For the next two weeks I would be a patient, not a person. It would be two weeks before I would emerge from deep coma and be lucid enough to understand what had happened -- that I had been struck down by an acute and life-threatening case of viral encephalitis, a rare disease with various causes. Sometimes, as in the case of the West Nile virus that made headlines that same summer in New York, it is carried by mosquitoes, but this was not so in my case. The doctors suspected herpes zoster, the same virus that causes cold sores, but they could not prove it. In spite of the diligent efforts of several infectious disease specialists (they even sent a sample of my blood and spinal fluid to the Centers for Disease Control in Atlanta), no one was ever able to determine how one person in a suburb of San Francisco could come down with a disease more usually seen in Africa or Southeast Asia. My chances of getting it were probably about the same as being struck by lightning.
We read about random tragedies every day in the paper: a car full of joyous teenagers crashes, a kindly old woman is brutally murdered, a high school principal falls off a ladder while changing a lightbulb in his house and becomes a quadraplegic. We know these things happen all around us. They are a part of life, and yet most of us manage to avoid thinking about the possibility that they could be a part of our lives. Yet even today, nearly two years after the event, Amy and I still shake our heads in amazement at the shock, the suddenness and injustice of it all. Why did it have to happen to me? To us? Our lives had been going so well. I had recently published my first book, Work as a Spiritual Practice, which drew on my fifteen years as a Buddhist meditation teacher and another fifteen as a business entrepreneur. The business I founded was doing well; Amy had recently decided to leave her demanding job as a school principal for some well-deserved time off. I had just fulfilled a lifelong dream by releasing a commercial recording of original self-performed piano pieces. We were on top of the world. And then this!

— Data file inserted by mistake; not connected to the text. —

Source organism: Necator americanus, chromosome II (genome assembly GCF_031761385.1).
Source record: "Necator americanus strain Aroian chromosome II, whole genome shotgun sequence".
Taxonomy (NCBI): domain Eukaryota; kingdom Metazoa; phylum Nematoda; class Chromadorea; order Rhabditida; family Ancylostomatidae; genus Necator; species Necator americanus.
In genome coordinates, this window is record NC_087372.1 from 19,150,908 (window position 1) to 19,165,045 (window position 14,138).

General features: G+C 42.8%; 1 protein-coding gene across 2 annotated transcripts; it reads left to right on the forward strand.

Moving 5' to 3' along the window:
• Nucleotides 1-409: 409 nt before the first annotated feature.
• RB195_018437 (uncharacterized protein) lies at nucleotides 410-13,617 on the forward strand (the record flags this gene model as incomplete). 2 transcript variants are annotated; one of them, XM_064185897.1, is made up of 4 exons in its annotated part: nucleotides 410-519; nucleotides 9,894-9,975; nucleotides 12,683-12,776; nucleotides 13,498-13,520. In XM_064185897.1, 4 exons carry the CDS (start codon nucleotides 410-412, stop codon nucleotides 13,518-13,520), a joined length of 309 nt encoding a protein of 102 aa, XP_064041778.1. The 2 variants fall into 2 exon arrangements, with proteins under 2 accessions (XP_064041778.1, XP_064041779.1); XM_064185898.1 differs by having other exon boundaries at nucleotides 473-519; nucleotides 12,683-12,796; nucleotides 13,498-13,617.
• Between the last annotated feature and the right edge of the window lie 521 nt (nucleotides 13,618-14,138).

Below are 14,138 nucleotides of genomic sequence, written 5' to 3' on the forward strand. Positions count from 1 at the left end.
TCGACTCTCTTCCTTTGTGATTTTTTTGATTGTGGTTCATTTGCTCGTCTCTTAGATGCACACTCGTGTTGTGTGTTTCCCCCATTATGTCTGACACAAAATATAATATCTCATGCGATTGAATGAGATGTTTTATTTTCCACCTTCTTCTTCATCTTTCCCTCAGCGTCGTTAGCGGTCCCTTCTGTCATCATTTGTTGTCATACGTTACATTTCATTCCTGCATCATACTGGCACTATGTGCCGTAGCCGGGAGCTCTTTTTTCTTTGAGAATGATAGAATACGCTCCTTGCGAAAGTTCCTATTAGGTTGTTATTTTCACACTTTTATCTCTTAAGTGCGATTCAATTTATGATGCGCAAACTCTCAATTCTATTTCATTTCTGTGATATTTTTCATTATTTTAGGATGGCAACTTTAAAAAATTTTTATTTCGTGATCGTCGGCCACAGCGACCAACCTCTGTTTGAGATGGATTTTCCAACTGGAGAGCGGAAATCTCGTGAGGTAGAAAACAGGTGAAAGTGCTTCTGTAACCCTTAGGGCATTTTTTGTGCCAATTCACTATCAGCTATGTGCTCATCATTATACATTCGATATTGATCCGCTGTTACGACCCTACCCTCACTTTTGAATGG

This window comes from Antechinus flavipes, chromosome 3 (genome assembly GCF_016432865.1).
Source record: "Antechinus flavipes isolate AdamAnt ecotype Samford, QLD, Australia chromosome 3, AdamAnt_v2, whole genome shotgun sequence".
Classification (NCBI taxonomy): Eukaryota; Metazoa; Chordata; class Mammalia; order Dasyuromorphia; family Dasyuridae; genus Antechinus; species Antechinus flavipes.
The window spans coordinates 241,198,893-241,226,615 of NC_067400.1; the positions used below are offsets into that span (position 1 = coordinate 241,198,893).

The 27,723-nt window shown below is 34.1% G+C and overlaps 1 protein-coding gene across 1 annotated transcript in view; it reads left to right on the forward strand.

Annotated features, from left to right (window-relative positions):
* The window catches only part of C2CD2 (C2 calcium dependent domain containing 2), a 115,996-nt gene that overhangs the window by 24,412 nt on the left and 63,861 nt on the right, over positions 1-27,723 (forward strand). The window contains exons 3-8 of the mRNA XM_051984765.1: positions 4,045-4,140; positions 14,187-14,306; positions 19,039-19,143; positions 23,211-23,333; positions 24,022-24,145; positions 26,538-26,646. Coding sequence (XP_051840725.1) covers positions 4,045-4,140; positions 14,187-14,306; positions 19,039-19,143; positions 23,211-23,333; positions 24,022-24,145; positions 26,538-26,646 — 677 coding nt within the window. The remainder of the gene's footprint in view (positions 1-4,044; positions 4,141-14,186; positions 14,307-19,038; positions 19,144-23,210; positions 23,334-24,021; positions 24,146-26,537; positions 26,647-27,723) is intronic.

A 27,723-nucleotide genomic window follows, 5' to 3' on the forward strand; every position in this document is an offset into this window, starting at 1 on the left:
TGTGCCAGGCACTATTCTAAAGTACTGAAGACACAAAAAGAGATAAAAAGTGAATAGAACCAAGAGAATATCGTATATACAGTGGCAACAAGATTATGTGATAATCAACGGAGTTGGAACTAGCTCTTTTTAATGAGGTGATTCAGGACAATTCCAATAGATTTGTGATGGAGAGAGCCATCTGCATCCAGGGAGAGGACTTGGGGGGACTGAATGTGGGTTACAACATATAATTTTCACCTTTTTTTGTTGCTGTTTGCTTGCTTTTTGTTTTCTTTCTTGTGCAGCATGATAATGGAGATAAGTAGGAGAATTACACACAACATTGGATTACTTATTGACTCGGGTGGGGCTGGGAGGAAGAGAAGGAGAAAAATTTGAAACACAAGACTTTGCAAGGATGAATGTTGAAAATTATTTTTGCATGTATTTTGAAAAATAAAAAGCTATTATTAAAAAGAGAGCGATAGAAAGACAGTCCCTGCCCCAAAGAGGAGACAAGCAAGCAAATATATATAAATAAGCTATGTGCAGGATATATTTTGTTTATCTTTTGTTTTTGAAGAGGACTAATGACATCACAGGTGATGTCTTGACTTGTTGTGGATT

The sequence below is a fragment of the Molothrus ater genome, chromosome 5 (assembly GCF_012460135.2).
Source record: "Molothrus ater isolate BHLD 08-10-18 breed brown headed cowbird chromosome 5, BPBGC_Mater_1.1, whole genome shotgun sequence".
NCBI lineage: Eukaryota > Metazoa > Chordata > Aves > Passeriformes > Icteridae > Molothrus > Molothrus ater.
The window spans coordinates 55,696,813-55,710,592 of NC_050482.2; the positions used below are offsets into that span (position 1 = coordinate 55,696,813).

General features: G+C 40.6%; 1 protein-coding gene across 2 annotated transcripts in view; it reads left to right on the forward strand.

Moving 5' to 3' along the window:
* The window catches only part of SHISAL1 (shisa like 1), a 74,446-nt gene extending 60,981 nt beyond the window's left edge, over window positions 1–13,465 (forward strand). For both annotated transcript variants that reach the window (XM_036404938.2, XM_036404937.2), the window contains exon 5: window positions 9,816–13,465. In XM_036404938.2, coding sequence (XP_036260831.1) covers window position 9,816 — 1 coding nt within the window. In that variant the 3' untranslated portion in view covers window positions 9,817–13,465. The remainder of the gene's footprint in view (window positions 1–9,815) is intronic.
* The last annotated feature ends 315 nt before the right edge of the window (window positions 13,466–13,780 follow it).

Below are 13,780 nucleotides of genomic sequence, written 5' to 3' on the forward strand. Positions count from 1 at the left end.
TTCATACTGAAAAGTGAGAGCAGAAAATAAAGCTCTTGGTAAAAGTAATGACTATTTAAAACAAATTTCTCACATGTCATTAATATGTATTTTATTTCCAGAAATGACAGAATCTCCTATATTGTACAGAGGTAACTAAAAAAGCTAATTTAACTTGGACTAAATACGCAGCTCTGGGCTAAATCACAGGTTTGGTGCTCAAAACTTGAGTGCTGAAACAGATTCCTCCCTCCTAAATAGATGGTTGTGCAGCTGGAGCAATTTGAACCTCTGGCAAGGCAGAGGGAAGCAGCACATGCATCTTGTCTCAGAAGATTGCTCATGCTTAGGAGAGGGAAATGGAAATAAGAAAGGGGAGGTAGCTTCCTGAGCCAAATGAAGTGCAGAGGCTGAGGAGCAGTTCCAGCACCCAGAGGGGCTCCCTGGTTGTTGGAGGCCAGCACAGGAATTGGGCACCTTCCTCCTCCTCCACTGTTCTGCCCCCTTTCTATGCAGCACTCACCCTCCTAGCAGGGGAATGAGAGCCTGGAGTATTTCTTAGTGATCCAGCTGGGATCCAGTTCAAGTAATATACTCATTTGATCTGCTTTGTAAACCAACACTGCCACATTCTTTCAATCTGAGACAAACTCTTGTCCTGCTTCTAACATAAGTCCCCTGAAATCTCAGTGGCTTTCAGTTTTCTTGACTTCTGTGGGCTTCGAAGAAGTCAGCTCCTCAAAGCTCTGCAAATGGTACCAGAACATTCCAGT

In previous centuries life was not always so pleasant or secure. Then the lightning of personal tragedy struck regularly. Wars, famine, disease, poverty, all took their toll. Everyday life was an uncertain proposition. Ancient cultures sacrificed and prayed to their gods to spare them such suffering, and when it occurred, attributed it to the wrath of some offended deity.
And there were also ancient sages like the Buddha, who taught not of vengeful gods but of reason and wisdom. The study of Buddhism was my first career and occupied the first fifteen years of my adult life. As an ordained Zen Buddhist priest and meditation teacher, I taught classes and lectured, expounding the Buddha's ancient wisdom that life's woes were not the random whims of angry gods but the fundamental condition of human existence. "All human existence is characterized by duhkha," he taught, using a word often translated as "suffering," though the term has a deeper meaning that includes joy as well as sorrow, both of which are fleeting and unpredictable, bound to change and pass away. Though we may intellectually understand this truth, most of us tend not to dwell on it. Buddhist spiritual practice is designed to help us incorporate this truth into the way we live our lives. And though I expounded these teachings for years, and wrote about them in my first book, it was not until I suddenly found myself on a gurney in an emergency room, my last memory the face of my loving wife, that it hit me, like a clap of thunder, what the Buddha really meant.
Regardless of the place, regardless of how advanced and modern a civilization we have become, or how healthy and affluent, the tragic, unpredictable, and grievous lightning of suffering can strike at any time.
I had been a Buddhist for thirty years, and had the ordination certificates and teaching credentials to prove it, but I now feel that my true baptism into the Buddhist faith occurred on July 13, 1999, when the lightning of dukkha struck me down and my familiar, predictable, wonderful life of fifty-two years fell completely, disastrously, apart.
Copyright © 2002 by Lewis Richmond